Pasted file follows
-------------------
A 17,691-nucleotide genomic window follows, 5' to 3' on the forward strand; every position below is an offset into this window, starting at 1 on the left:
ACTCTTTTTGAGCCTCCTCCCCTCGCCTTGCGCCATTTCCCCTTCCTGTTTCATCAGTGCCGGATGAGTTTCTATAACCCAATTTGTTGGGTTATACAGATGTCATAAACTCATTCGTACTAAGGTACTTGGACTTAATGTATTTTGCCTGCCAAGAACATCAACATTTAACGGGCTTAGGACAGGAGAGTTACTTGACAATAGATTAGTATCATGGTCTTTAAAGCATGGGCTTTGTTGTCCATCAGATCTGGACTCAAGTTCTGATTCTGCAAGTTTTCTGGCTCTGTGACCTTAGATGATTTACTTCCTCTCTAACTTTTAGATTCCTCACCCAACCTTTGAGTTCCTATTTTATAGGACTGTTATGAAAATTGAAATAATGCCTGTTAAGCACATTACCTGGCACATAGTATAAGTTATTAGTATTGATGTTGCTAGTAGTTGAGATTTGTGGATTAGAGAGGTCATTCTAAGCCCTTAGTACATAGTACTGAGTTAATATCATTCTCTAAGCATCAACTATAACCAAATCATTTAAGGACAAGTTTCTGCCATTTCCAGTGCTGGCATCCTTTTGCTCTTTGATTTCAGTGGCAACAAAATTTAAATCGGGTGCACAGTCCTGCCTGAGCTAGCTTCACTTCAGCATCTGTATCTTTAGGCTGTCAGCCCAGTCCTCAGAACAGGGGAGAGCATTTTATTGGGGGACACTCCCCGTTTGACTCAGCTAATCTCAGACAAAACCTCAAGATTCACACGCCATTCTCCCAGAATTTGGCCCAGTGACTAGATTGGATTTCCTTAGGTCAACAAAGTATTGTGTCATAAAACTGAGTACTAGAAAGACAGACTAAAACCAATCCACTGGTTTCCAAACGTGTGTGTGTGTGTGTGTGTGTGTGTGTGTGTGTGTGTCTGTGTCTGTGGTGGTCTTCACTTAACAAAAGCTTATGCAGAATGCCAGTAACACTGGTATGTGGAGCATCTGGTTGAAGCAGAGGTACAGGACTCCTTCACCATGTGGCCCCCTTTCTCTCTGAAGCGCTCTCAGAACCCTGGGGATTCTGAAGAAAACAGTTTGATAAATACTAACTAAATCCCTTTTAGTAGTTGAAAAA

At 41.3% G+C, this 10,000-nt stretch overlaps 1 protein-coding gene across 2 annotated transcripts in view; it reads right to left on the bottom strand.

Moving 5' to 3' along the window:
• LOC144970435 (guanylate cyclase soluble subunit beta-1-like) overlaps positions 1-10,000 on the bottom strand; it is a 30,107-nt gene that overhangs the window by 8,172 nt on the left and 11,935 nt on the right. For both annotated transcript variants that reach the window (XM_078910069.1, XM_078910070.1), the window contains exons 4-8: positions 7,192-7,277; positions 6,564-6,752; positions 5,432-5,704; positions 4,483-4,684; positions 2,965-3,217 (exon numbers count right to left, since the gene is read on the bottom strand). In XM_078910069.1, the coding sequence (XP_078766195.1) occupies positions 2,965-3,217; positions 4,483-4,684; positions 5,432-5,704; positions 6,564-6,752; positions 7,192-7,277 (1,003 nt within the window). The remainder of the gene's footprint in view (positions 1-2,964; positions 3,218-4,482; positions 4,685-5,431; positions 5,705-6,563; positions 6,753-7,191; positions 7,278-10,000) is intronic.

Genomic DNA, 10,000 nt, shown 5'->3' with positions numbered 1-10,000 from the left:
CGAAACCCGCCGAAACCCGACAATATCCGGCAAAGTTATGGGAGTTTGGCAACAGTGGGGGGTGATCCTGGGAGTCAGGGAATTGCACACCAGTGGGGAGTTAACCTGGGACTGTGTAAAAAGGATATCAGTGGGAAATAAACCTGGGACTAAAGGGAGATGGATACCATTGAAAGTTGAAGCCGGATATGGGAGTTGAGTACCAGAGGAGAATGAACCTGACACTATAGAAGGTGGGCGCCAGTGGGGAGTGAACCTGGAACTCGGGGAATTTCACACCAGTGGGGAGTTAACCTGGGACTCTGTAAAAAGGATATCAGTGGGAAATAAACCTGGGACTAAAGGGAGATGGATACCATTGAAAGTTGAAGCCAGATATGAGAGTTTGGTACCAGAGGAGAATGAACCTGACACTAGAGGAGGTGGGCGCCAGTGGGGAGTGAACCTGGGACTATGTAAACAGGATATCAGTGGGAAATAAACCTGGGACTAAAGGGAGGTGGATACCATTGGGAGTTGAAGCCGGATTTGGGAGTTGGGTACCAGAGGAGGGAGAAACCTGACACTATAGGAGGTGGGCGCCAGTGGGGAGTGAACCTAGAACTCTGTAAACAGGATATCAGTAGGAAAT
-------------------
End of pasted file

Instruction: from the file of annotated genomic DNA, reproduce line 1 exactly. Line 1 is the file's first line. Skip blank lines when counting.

A 17,691-nucleotide genomic window follows, 5' to 3' on the forward strand; every position below is an offset into this window, starting at 1 on the left: